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UW President: Community College Cooperation Essential to Wyoming Education


December 1, 2011 — Increased demands for higher education opportunities in Wyoming will require even greater cooperation between the University of Wyoming and the state's community colleges, UW President Tom Buchanan says.

After visiting this fall with community college trustees and presidents around the state, Buchanan says all agree that that it is in the state's best interest to improve opportunities at all levels of education in Wyoming.

He notes 45 percent of community college students are 25 years old or older, and many have job and family obligations that do not allow them to attend classes offered at the Laramie campus.

"UW is doing a good job reaching many students with our outreach programs, and working together with community colleges we have made many advances to provide educational opportunities for our residents. But we have to do more," Buchanan says. "UW must have a stronger physical presence on each campus, customized to meet the needs of the community college."

Efforts to achieve a stronger UW presence away from the Laramie campus are moving forward in several locations, Buchanan says. The university's board of trustees recently approved issuing $10 million in revenue bonds to cover part of UW's contribution toward a joint facility to be shared by UW and Casper College. Ground breaking is scheduled to take place early in 2012.

UW also has committed planning funds to build a joint facility at Laramie County Community College in Cheyenne, ranked at the top of the Wyoming Community College Commission's construction priority list. A review committee has developed a concept for a College of Agriculture and Natural Resources research and extension center south of Sheridan College, and UW also contributed more than $1 million to help construct an Intertribal Center Education and Community Center at Central Wyoming College that houses the UW Outreach School's Fremont County offices.

The effort goes beyond building new facilities, however. Buchanan says UW and community colleges are developing more creative ways to support outreach education.

"Every delivery method we can muster will be important in this continuing work. UW needs to provide strong leadership statewide in higher education," Buchanan says. He cites UW's longtime partnership with Casper College as a model for successful collaboration. Students take classes at Casper College for two years and are taught by UW faculty members based at the UW/ Casper College Center to complete bachelor's degrees.

UW courses and degree programs also are delivered statewide, at community college sites and beyond, through the UW Outreach School's distance technologies. Like the Wyoming community colleges, UW uses a variety of technologies to deliver courses, including video and web conferencing, streaming audio and video, and online.

Other examples of expanding UW's statewide presence include a UW horticulturist who will live and work in Sheridan beginning January 2012 and the UW College of Agriculture and Natural Resources' plans to add some third-year courses to be offered at Sheridan. The university's Sustainable Agriculture Research and Extension Center hosts Eastern Wyoming College livestock classes and plans to offer a basic soils class this spring.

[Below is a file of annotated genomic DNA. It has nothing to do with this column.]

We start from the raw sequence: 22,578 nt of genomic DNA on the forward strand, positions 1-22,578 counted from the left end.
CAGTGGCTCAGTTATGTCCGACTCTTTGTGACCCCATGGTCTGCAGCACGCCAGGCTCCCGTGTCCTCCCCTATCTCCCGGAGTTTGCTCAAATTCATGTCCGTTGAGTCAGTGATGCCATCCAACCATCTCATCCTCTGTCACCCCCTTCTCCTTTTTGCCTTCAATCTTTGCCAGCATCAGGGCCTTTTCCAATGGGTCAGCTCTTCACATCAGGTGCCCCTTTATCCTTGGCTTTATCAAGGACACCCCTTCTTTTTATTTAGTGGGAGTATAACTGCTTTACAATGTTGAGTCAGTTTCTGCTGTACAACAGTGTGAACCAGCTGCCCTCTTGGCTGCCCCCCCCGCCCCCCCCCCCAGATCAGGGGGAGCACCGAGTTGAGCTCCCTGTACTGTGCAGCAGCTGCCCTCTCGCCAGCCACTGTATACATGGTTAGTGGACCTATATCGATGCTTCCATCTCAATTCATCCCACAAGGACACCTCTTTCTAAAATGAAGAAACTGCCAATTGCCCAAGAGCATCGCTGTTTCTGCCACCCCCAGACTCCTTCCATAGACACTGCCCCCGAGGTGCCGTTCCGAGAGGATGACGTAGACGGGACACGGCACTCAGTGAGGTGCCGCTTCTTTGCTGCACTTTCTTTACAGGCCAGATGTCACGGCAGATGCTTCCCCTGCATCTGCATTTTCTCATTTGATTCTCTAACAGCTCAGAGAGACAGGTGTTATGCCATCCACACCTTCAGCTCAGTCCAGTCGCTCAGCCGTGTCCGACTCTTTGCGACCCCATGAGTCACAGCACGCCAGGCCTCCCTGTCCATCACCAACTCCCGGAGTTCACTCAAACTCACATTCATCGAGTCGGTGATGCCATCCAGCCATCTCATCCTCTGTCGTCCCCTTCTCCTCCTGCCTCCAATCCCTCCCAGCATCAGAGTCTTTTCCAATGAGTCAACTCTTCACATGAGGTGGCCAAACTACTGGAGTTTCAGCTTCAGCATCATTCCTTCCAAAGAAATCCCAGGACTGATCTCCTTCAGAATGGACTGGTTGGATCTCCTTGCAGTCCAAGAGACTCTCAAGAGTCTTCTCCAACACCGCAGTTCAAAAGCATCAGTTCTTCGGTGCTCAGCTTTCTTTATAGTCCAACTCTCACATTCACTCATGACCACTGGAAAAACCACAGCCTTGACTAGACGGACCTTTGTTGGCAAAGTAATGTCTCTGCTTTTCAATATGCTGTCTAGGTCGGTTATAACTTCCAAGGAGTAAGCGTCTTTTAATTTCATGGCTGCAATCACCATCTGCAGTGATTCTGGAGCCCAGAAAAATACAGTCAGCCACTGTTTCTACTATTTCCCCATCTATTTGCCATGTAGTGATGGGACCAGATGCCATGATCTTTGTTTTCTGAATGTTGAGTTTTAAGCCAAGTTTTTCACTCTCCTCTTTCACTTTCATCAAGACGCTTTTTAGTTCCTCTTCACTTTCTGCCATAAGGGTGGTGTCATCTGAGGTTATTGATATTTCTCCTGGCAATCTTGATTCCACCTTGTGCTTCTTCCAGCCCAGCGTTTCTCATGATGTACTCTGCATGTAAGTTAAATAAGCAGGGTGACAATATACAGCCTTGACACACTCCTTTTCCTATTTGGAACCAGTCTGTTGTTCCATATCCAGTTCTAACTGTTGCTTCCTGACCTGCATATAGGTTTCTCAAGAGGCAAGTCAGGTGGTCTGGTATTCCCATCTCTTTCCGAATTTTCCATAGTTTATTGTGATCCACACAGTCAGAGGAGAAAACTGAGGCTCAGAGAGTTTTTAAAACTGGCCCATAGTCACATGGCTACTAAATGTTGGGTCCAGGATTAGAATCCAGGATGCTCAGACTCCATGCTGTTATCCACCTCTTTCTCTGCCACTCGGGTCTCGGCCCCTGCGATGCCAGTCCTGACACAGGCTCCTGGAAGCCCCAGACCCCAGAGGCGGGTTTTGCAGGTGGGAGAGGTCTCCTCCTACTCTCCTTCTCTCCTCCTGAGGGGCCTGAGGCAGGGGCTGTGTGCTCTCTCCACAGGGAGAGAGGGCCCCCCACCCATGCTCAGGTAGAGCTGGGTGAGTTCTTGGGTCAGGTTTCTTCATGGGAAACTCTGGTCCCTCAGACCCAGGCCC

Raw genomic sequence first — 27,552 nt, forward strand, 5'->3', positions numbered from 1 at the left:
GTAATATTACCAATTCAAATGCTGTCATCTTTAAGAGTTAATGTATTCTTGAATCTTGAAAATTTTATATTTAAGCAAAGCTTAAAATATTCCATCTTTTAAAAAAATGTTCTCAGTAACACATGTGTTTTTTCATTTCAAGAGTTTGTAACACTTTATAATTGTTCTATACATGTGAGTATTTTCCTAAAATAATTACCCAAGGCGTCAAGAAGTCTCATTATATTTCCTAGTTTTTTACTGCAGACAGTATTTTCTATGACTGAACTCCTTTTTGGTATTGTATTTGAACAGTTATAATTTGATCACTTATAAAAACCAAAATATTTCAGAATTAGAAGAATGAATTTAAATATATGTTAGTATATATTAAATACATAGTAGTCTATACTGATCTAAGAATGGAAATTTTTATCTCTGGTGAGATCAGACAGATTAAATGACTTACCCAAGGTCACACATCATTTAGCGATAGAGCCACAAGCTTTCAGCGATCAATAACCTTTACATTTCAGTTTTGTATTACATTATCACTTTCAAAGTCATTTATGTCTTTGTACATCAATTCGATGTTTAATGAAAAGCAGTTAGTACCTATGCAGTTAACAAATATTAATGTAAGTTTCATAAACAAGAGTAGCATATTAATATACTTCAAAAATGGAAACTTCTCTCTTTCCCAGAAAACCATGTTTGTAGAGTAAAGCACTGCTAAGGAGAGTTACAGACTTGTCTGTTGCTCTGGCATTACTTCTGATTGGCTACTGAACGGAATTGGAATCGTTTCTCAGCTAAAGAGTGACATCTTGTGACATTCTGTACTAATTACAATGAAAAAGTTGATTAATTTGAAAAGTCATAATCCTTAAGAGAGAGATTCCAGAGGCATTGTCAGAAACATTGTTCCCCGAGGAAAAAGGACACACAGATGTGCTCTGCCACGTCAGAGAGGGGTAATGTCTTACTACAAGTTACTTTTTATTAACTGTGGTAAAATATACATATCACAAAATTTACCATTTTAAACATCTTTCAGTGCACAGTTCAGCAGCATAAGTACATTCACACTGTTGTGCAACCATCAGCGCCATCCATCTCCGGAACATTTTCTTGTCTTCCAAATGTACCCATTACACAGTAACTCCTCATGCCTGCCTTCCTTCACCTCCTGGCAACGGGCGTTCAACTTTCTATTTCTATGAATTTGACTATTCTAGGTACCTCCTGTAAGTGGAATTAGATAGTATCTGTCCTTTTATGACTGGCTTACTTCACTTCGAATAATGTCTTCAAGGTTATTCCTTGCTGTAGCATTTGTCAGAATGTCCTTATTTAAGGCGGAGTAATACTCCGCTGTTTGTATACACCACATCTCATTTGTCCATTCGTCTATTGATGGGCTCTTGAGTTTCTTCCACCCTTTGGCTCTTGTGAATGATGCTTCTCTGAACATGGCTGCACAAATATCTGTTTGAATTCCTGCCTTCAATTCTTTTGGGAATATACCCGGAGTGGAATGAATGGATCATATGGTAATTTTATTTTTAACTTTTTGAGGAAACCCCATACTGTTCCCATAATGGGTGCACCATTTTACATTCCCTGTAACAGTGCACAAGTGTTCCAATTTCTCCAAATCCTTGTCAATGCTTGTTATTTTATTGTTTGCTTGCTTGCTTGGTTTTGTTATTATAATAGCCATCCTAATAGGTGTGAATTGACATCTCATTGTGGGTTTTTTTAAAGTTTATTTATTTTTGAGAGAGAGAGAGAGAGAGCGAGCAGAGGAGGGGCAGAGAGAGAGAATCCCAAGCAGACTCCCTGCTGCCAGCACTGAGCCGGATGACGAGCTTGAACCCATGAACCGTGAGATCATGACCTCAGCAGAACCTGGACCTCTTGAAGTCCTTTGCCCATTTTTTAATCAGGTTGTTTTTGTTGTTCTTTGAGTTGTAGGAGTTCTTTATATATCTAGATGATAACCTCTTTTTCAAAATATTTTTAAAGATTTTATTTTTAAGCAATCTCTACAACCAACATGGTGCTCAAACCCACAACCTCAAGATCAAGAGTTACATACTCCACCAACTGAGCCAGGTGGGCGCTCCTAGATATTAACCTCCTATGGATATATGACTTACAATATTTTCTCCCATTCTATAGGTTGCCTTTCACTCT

Buchanan cites several other cooperative programs between UW and the community colleges to promote educational opportunities:

UW and the community colleges strengthened programs to ensure a smooth transfer process for students, including continuing an annual Wyoming Higher Education Articulation Conference to address transfer issues.

"Developing good communication and cooperation between the schools is very important," says Joanna Anderson, vice president for student services at Casper College. "I was excited that the university added a transfer conference for community colleges this fall held at Casper College. It's critical that we all work together if we are going to increase the number of degree holders needed for our state, region and country to remain competitive in a global economy."

UW and the Wyoming community colleges recently received a seven-year, $3.6 million grant to continue the Gear Up program that supports low-income seventh- through 12th-graders, including during the first year of college.

Wyoming IDeA Networks for Biomedical Research Excellence (INBRE) since 2002 has allocated more than $2.1 million to Wyoming community colleges to support faculty and students and purchase equipment and supplies to conduct biomedical research on their campuses.

The Outreach School produced a course transfer guide that provides detailed information on course transfer and equivalencies. The Wyoming Distance Education Consortium and the Wyoming Distance Learning Center also produced a website listing all Wyoming higher education distance courses.

UW's Early Care and Education Center has just joined with child care facilities at all Wyoming community colleges to form a new association aimed at boosting early childhood programs across the state.

Photo:
Michelle Higgins, a senior in social science, participates in a video conference at the University of Wyoming/Casper College Center. Students take classes at Casper College for two years, and are taught by UW faculty members based at the UW/Casper College Center to complete the bachelor's degrees.

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